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Brocade Stay - Front View

Silk Brocade Stays

Stays was the 18th Century name for corsets and shaped the body in a rigid cone shape. They were not thought of as just underwear but as an under bodice and could be a symbol of the owners status. Brocade stays are suitable for use by a very rich lady and were acceptable to be seen in public under certain conditions. A lady might be seen in her stays when she entertained visitors, of both sexes, at her Levee - the morning ceremony of dressing.
A pair of replica stays suitable for use at a Levee are shown here. A Levee was a chance to impress people, catch up on gossip and affirm social, political or personal alliances. The act of dressing in public showed the wearer's taste and status but more importantly the husband's or family's wealth.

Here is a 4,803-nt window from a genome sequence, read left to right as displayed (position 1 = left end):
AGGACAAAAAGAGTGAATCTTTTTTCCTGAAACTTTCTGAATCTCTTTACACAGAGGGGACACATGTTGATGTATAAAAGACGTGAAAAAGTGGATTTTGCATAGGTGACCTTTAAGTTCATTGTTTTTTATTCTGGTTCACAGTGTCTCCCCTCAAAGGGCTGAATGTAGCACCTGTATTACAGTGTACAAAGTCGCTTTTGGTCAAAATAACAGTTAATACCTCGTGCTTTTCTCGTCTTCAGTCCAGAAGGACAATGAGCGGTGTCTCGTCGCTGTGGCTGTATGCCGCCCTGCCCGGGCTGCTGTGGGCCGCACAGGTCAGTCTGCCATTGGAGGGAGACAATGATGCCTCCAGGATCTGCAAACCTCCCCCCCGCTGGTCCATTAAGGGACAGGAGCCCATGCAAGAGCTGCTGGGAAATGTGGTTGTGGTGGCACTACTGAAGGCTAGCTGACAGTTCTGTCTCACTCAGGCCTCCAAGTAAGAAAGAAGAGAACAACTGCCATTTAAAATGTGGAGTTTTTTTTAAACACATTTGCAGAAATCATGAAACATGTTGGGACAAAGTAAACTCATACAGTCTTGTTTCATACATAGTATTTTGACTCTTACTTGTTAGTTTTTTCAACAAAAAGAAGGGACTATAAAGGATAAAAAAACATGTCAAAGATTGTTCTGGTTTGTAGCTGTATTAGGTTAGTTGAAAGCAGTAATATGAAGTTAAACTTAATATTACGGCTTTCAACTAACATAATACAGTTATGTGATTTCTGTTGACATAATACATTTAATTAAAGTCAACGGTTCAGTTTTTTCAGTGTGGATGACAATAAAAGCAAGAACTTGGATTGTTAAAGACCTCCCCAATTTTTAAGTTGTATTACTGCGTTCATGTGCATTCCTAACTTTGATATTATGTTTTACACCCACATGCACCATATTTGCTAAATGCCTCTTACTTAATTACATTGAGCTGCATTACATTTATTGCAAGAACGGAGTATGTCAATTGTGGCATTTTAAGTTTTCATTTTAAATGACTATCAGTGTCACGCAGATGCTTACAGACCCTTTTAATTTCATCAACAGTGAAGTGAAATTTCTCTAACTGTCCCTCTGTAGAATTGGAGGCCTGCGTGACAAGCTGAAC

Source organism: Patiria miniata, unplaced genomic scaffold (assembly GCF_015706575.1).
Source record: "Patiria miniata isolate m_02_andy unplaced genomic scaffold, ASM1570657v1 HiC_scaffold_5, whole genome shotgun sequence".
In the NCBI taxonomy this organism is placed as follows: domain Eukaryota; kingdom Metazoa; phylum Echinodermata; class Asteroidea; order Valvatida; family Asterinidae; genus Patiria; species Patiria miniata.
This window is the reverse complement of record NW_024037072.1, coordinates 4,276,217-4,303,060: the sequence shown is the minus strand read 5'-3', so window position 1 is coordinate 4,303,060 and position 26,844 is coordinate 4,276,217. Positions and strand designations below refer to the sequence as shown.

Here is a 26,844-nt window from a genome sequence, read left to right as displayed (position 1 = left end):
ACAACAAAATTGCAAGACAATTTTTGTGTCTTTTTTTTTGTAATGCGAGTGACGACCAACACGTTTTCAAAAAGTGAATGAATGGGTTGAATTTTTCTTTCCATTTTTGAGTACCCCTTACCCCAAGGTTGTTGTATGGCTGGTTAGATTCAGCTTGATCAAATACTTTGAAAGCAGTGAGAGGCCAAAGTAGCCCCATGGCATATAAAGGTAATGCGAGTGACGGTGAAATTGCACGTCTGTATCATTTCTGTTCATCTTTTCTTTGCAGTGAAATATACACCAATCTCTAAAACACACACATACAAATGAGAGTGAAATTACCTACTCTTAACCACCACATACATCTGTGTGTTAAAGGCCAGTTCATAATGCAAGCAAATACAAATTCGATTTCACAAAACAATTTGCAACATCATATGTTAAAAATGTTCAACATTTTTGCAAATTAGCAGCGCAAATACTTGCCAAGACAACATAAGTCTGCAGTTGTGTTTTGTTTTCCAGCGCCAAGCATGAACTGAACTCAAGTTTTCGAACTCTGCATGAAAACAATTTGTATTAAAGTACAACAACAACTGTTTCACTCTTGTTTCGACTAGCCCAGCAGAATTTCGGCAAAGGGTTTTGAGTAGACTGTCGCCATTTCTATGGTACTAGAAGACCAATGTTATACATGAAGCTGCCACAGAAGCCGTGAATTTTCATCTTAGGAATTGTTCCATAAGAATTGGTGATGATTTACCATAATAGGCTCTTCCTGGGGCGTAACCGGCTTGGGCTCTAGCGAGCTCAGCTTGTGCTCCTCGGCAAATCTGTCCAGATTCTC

Brocade Stay - Back View Many of the surviving stays in museum collections are back fastening and this was the normal position for the lacing although lacing at the centre front, front and back, over a separate stomacher or even at the sides are found.
Back lacing was regarded as a sort of status symbol since it implied that you had someone to dress you.
These stays are fully boned and an explanation of this term may be found on the Taffeta Stays page.

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